Dec 6, 2009

Why Not?

All Rights Reserved © 2008 Thomas W. Day

"I have attention deficit disorder. Can I ride a motorcycle?"

Sure, why not.

"Will I be safe in freeway traffic?"

Probably not. I expect you'll get killed or maimed in your first week in traffic.

"That's not fair"

You have attention deficit disorder. Motorcycling is a high concentration activity. Get used to it. Life is like that. In fact, nature intended life to be only for the fit.

"I have dyslexia, can I ride a motorcycle?"

"I weigh 400 pounds and can barely lift a coffee cup with out experiencing chest pains, can I ride a motorcycle?"

"I am blind in one eye and can't see out of the other, can I ride a motorcycle?"

"My little (22 year old) boy is dumb as a post, irresponsible, and couldn't find his own nose with a 1x12, should I buy him a motorcycle?"

Sure, why not? All of you should take out a second mortgage and buy the biggest, ugliest hippobike you can find. Slap some loud pipes on it, for safety's sake, and slip that big monster into heavy traffic. Do your bit to solve overpopulation. Why not?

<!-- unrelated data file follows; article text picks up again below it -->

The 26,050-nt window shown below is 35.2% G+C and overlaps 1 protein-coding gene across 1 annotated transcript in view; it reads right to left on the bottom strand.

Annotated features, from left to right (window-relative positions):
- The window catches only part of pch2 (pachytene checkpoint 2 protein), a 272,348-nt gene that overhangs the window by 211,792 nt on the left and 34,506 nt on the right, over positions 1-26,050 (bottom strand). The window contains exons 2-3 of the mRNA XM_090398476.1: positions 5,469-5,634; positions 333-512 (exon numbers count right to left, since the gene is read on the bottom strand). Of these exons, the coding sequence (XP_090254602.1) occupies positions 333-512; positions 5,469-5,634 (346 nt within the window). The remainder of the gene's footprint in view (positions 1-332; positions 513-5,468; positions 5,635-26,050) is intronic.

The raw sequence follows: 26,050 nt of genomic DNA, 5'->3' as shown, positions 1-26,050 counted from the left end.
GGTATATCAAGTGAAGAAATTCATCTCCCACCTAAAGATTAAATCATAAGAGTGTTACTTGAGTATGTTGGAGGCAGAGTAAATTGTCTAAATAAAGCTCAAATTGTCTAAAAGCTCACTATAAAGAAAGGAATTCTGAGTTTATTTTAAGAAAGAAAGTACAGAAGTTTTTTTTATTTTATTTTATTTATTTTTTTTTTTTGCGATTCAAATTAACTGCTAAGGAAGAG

We live in a victim-based, entitlement-sheltered, litigious culture where everyone is not only "created equal" but where many believe the legal system can overrule the laws of physics and common sense. My home state once attempted to legislate pi to 3.00 (actually, 3 without decimal places to keep the concept simple), for convenience and orderly-ness sake. Pi, however, remained its unruly self and the universe remained inconveniently hostile to simple minds. The universe is a really big place and, in the overall scheme of it, we're insignificant as a planet, of no notable consequence as a species, and totally non-existent as motorcyclists. We can make all the dumbass laws we want without making the slightest dent in the effects of gravity, velocity, mass, acceleration and deceleration, centripetal forces, entropy, or mortality.